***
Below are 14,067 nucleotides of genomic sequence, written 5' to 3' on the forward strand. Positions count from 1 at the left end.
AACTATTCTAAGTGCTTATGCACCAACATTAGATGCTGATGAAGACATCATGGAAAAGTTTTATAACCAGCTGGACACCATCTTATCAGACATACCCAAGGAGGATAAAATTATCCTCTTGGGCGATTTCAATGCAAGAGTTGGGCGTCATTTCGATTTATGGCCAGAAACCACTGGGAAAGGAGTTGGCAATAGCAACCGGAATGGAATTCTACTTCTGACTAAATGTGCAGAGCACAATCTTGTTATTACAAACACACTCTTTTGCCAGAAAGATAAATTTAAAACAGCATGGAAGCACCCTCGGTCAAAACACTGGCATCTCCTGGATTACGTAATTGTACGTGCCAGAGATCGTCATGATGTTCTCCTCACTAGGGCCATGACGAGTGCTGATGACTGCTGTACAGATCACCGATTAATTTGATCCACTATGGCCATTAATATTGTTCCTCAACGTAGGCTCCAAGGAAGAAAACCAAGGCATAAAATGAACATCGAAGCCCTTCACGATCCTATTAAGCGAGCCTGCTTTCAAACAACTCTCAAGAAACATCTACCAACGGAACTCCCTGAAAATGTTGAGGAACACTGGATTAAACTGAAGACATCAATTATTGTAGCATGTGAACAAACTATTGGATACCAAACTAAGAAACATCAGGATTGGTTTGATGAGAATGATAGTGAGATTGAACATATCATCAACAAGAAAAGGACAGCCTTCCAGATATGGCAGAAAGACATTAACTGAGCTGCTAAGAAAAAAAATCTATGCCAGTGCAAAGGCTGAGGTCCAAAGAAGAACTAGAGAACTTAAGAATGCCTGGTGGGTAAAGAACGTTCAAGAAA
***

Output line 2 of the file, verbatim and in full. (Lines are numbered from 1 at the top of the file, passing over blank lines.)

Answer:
AACTATTCTAAGTGCTTATGCACCAACATTAGATGCTGATGAAGACATCATGGAAAAGTTTTATAACCAGCTGGACACCATCTTATCAGACATACCCAAGGAGGATAAAATTATCCTCTTGGGCGATTTCAATGCAAGAGTTGGGCGTCATTTCGATTTATGGCCAGAAACCACTGGGAAAGGAGTTGGCAATAGCAACCGGAATGGAATTCTACTTCTGACTAAATGTGCAGAGCACAATCTTGTTATTACAAACACACTCTTTTGCCAGAAAGATAAATTTAAAACAGCATGGAAGCACCCTCGGTCAAAACACTGGCATCTCCTGGATTACGTAATTGTACGTGCCAGAGATCGTCATGATGTTCTCCTCACTAGGGCCATGACGAGTGCTGATGACTGCTGTACAGATCACCGATTAATTTGATCCACTATGGCCATTAATATTGTTCCTCAACGTAGGCTCCAAGGAAGAAAACCAAGGCATAAAATGAACATCGAAGCCCTTCACGATCCTATTAAGCGAGCCTGCTTTCAAACAACTCTCAAGAAACATCTACCAACGGAACTCCCTGAAAATGTTGAGGAACACTGGATTAAACTGAAGACATCAATTATTGTAGCATGTGAACAAACTATTGGATACCAAACTAAGAAACATCAGGATTGGTTTGATGAGAATGATAGTGAGATTGAACATATCATCAACAAGAAAAGGACAGCCTTCCAGATATGGCAGAAAGACATTAACTGAGCTGCTAAGAAAAAAAATCTATGCCAGTGCAAAGGCTGAGGTCCAAAGAAGAACTAGAGAACTTAAGAATGCCTGGTGGGTAAAGAACGTTCAAGAAA